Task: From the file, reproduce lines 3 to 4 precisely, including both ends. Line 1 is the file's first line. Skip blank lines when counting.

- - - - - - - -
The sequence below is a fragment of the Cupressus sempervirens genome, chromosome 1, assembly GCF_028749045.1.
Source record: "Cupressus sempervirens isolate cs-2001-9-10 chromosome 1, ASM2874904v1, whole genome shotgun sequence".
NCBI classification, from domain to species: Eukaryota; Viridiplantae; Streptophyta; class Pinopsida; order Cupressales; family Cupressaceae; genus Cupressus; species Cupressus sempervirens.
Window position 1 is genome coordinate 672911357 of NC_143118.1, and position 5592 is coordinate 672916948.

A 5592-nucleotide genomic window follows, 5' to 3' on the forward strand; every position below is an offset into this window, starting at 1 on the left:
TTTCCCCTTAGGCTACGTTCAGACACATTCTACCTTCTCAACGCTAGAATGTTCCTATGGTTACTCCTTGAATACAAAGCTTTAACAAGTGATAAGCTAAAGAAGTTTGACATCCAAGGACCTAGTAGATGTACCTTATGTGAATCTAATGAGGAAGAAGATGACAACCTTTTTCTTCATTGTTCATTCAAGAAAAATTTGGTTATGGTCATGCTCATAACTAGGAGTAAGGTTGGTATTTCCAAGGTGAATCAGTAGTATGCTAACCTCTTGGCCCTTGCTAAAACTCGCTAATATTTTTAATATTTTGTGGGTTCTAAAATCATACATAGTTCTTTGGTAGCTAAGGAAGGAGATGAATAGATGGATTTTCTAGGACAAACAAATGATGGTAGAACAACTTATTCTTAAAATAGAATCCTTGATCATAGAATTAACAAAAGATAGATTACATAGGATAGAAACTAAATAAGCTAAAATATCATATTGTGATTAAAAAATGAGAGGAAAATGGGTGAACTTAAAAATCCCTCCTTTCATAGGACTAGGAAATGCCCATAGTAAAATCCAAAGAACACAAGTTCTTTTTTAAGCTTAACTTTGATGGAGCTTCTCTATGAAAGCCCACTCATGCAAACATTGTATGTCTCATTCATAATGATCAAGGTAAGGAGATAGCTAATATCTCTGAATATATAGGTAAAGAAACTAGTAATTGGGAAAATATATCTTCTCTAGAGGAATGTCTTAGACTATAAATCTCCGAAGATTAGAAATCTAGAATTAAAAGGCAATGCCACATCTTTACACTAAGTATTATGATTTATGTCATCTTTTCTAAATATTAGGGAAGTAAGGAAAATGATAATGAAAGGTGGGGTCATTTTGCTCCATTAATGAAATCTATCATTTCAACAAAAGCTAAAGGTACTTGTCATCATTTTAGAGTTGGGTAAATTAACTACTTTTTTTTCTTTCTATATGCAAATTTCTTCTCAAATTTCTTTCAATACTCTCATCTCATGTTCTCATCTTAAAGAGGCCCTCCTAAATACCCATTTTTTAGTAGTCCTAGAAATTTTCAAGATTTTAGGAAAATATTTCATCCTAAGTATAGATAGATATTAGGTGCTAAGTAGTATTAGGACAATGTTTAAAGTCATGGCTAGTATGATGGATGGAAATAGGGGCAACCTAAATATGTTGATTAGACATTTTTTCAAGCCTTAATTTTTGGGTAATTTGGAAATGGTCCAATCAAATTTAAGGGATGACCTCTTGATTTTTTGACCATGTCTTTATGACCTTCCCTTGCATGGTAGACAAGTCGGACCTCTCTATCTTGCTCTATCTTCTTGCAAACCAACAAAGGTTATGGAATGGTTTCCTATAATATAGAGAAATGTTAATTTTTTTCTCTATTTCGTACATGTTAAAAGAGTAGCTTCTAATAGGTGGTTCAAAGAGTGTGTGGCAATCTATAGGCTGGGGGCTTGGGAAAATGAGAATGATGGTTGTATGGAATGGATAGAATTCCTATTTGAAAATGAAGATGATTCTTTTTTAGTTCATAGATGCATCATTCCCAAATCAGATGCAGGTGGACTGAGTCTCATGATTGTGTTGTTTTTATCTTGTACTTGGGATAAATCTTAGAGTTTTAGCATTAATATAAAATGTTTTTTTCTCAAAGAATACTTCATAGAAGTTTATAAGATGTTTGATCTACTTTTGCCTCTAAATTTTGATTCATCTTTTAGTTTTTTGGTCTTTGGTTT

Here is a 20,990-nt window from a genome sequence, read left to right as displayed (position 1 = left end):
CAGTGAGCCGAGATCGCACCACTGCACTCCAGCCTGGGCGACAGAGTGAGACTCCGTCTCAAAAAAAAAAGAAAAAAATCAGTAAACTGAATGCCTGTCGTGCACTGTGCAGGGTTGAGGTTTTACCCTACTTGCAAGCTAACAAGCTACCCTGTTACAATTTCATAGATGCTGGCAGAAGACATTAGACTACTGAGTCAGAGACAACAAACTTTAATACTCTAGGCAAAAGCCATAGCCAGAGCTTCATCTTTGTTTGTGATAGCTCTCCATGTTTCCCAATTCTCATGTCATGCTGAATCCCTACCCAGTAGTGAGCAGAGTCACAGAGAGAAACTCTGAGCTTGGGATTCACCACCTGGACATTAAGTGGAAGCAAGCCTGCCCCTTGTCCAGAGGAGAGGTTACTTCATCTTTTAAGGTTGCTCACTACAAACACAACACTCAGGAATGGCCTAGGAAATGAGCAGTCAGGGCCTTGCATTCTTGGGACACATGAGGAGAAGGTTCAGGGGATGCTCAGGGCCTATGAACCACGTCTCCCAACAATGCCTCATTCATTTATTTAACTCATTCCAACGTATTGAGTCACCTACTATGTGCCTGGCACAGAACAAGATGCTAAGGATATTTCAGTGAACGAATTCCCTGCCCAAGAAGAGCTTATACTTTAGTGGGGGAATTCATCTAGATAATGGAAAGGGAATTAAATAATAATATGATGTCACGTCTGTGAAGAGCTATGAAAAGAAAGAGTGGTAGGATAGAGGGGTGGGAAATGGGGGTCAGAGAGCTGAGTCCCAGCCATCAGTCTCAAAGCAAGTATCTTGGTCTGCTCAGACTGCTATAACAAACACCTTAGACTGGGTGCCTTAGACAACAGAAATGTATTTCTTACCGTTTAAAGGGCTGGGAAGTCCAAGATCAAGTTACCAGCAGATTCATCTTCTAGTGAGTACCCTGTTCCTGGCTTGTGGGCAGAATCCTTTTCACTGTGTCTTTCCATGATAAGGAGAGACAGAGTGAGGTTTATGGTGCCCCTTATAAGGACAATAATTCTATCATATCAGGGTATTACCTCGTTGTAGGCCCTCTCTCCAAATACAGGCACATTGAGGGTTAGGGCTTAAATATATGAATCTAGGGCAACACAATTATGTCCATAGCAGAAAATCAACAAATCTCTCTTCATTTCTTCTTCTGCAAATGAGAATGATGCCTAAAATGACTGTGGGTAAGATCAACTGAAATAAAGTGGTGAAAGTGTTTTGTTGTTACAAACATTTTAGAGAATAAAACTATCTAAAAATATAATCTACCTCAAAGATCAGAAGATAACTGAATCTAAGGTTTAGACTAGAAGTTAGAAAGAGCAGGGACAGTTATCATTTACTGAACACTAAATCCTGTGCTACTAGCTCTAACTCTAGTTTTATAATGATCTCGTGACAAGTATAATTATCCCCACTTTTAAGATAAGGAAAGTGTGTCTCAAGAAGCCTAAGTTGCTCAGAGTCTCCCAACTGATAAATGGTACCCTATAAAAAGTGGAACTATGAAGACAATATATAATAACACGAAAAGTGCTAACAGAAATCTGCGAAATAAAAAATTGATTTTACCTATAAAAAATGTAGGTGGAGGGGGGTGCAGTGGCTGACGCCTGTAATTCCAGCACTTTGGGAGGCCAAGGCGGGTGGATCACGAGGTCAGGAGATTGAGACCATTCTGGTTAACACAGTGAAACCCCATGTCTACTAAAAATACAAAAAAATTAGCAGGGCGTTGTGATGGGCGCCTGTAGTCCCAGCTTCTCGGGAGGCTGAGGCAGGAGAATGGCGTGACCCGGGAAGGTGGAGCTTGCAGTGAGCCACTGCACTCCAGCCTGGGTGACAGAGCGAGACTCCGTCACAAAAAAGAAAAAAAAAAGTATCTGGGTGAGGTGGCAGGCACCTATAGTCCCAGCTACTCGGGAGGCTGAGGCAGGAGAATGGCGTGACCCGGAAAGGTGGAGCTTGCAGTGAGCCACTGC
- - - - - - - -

NCBI classification, from domain to species: Eukaryota; Viridiplantae; Streptophyta; class Pinopsida; order Cupressales; family Cupressaceae; genus Cupressus; species Cupressus sempervirens.
Window position 1 is genome coordinate 672911357 of NC_143118.1, and position 5592 is coordinate 672916948.